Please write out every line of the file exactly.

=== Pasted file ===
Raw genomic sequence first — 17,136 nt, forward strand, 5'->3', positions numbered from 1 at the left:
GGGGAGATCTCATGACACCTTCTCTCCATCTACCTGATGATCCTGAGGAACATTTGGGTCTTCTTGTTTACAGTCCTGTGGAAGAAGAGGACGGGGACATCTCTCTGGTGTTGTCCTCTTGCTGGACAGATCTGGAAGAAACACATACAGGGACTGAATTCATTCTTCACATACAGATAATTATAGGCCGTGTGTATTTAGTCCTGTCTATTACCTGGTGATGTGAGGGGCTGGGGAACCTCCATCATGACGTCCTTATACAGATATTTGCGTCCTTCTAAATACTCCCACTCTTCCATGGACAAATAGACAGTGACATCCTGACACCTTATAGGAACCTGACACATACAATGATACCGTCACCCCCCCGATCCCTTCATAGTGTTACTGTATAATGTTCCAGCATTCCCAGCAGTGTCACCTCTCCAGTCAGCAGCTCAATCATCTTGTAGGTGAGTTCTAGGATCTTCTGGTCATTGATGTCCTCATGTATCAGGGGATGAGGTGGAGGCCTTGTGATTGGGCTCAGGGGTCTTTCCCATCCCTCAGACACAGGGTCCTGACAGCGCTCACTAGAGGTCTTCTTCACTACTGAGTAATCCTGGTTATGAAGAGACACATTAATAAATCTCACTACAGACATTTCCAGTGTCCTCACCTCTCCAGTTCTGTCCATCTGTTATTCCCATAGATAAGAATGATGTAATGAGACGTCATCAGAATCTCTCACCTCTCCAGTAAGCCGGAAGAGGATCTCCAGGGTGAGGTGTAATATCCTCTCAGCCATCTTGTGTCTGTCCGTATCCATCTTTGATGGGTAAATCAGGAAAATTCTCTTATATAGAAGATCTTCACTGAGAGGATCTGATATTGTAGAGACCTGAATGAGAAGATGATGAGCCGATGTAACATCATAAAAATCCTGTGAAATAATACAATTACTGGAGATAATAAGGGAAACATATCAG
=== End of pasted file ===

Raw genomic sequence first — 17,136 nt, forward strand, 5'->3', positions numbered from 1 at the left:
GGGGAGATCTCATGACACCTTCTCTCCATCTACCTGATGATCCTGAGGAACATTTGGGTCTTCTTGTTTACAGTCCTGTGGAAGAAGAGGACGGGGACATCTCTCTGGTGTTGTCCTCTTGCTGGACAGATCTGGAAGAAACACATACAGGGACTGAATTCATTCTTCACATACAGATAATTATAGGCCGTGTGTATTTAGTCCTGTCTATTACCTGGTGATGTGAGGGGCTGGGGAACCTCCATCATGACGTCCTTATACAGATATTTGCGTCCTTCTAAATACTCCCACTCTTCCATGGACAAATAGACAGTGACATCCTGACACCTTATAGGAACCTGACACATACAATGATACCGTCACCCCCCCGATCCCTTCATAGTGTTACTGTATAATGTTCCAGCATTCCCAGCAGTGTCACCTCTCCAGTCAGCAGCTCAATCATCTTGTAGGTGAGTTCTAGGATCTTCTGGTCATTGATGTCCTCATGTATCAGGGGATGAGGTGGAGGCCTTGTGATTGGGCTCAGGGGTCTTTCCCATCCCTCAGACACAGGGTCCTGACAGCGCTCACTAGAGGTCTTCTTCACTACTGAGTAATCCTGGTTATGAAGAGACACATTAATAAATCTCACTACAGACATTTCCAGTGTCCTCACCTCTCCAGTTCTGTCCATCTGTTATTCCCATAGATAAGAATGATGTAATGAGACGTCATCAGAATCTCTCACCTCTCCAGTAAGCCGGAAGAGGATCTCCAGGGTGAGGTGTAATATCCTCTCAGCCATCTTGTGTCTGTCCGTATCCATCTTTGATGGGTAAATCAGGAAAATTCTCTTATATAGAAGATCTTCACTGAGAGGATCTGATATTGTAGAGACCTGAATGAGAAGATGATGAGCCGATGTAACATCATAAAAATCCTGTGAAATAATACAATTACTGGAGATAATAAGGGAAACATATCAG